HR And L&D: Do We Need To Unblur The Lines?

HR And L&D: Do We Need To Unblur The Lines?
Branislav Nenin/
Summary: This article relates to making a distinction between the HR and L&D functions within an organisation, and recognising that they require different skill sets.

Discussing The Differences And Similarities Between HR And L&D

Human Resources and Learning and Development within an organisation are both aimed at developing people and talent. However, historically, the L&D team has often been located within the HR function, often with HR personnel slotting into L&D roles, and vice-versa.

In seeking L&D/Instructional Design roles in the past, I have been interested to see that the job descriptions for these roles regularly seek an L&D or HR background, and it made me think, should we seek to make the distinction between HR and L&D for the good of Learning and Development?

While the importance of HR within an organisation cannot be understated, L&D requires a completely different skillset. Whether the L&D role involves identifying learning gaps, designing and developing learning solutions, completing assessments and evaluation, or simply providing training, these activities require a particular knowledge base and set of skills that do not automatically translate from an HR function.

Understanding how people learn while translating learning gaps to effective learning solutions is not within the remit of an HR role, and while HR personnel are slotted into L&D roles, we will continue to receive poor, ineffective and unengaging learning experiences in our organisations. This is not the fault of HR but it is more of how we view the HR and L&D functions as interchangeable entities.

As L&D professionals, we should seek to ensure others understand the unique nature of our roles and what we bring to the organisation so that our work is both understood and valued. But how do we do this?

Highlighting the value of other departments within an organisation can be more straightforward as translating the actions of these departments into visible and accountable metrics can be more easily achievable due to solid data and reporting information. For example, in the IT department, it may be a case of identifying how many tickets were handled and successfully processed over a given period, and how this contributed to less 'down-time' and increased productivity.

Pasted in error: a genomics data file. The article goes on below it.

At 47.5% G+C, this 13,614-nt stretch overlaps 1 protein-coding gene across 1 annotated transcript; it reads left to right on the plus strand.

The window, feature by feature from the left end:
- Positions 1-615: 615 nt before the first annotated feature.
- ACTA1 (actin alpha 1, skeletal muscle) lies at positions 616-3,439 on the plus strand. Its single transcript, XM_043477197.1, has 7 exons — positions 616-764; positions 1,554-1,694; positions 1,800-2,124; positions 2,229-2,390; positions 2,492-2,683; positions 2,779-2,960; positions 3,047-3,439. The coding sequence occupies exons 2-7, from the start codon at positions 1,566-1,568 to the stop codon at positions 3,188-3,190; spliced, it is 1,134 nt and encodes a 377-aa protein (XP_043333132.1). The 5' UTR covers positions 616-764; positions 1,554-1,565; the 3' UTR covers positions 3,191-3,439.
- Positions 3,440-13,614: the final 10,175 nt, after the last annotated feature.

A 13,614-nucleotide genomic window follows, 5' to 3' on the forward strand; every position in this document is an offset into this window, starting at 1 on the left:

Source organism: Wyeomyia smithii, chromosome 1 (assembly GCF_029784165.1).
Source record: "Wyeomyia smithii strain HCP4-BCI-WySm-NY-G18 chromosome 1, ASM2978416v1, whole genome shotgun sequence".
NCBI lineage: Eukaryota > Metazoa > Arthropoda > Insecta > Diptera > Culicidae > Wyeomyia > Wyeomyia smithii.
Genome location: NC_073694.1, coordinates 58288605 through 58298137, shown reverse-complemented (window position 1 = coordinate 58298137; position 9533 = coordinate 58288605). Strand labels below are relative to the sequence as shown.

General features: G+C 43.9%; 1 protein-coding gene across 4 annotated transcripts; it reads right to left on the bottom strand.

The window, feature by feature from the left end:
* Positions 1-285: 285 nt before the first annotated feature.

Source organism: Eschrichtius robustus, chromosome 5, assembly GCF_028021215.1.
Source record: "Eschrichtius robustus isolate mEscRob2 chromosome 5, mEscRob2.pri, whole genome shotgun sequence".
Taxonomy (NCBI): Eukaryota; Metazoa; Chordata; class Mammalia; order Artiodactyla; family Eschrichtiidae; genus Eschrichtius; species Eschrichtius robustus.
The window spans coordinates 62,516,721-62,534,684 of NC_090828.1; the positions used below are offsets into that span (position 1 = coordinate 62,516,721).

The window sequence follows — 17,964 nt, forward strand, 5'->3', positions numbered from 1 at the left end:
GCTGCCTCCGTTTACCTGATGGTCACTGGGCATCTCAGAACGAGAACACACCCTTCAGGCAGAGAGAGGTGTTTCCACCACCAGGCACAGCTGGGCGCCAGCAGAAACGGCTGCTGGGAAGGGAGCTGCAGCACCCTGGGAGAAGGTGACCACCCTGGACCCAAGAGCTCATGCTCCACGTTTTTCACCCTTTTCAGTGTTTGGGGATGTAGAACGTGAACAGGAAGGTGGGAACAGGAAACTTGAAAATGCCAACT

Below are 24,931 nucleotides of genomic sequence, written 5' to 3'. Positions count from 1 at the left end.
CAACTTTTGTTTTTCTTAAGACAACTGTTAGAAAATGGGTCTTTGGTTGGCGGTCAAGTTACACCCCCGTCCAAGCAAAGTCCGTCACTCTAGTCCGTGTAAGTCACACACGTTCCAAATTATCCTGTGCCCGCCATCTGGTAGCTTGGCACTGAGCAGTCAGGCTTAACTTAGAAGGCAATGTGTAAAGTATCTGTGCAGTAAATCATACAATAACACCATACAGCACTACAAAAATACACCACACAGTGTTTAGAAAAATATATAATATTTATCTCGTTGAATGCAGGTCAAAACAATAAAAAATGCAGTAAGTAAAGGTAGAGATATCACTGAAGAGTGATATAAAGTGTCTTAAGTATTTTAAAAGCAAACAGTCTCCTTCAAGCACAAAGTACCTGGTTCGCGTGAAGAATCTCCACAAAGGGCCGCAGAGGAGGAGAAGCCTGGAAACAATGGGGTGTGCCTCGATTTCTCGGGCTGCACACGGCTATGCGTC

For L&D, this can more of a challenge as effective learning is not easily translatable to money metrics and KPIs. Often a learning intervention can contribute partly to a particular metric, and while proper evaluation models help to translate this value, this is often just part of a larger story.

And when we think of storytelling, perhaps that is how we help to demonstrate our value, by choosing and telling the right stories. When it is difficult to leverage figures, it may be useful to be able to tell the story of how and why learning was effective and efficient in a meaningful way. Communicating the value of L&D to the wider organisation can be challenging, but we know that storytelling for learning works; so why not leverage it to set ourselves apart from our colleagues and their roles within the organisation?

In setting L&D apart, it is vital that L&D professionals not only understand how to make effective learning experiences using the technology that is available to them but to also understand the 'whys' around how and why learning works. Understanding adult learning theory and being able to explain it to others provides us with gravitas when making learning decisions and challenging the decisions of others.

Also, having a background in learning theory and learning science sets us apart from HR and positions us as the learning professionals that we are.

While not all L&D professionals necessarily need a Masters in learning theory, there are a number of courses available to us and which help to develop our knowledge base in these important areas. Professional development and lifelong learning are key if we want to keep our knowledge fresh and our learning approaches up-to-date.
How can we expect others to engage in learning when we do not practise what we preach?

While the world of learning is continually changing and evolving, one of the big steps I think we, as L&D professionals, need to take is to continue to demonstrate our value and to seek to set ourselves apart in our roles. Only when we can demonstrate our value, can we be seen as the valuable resource that we are!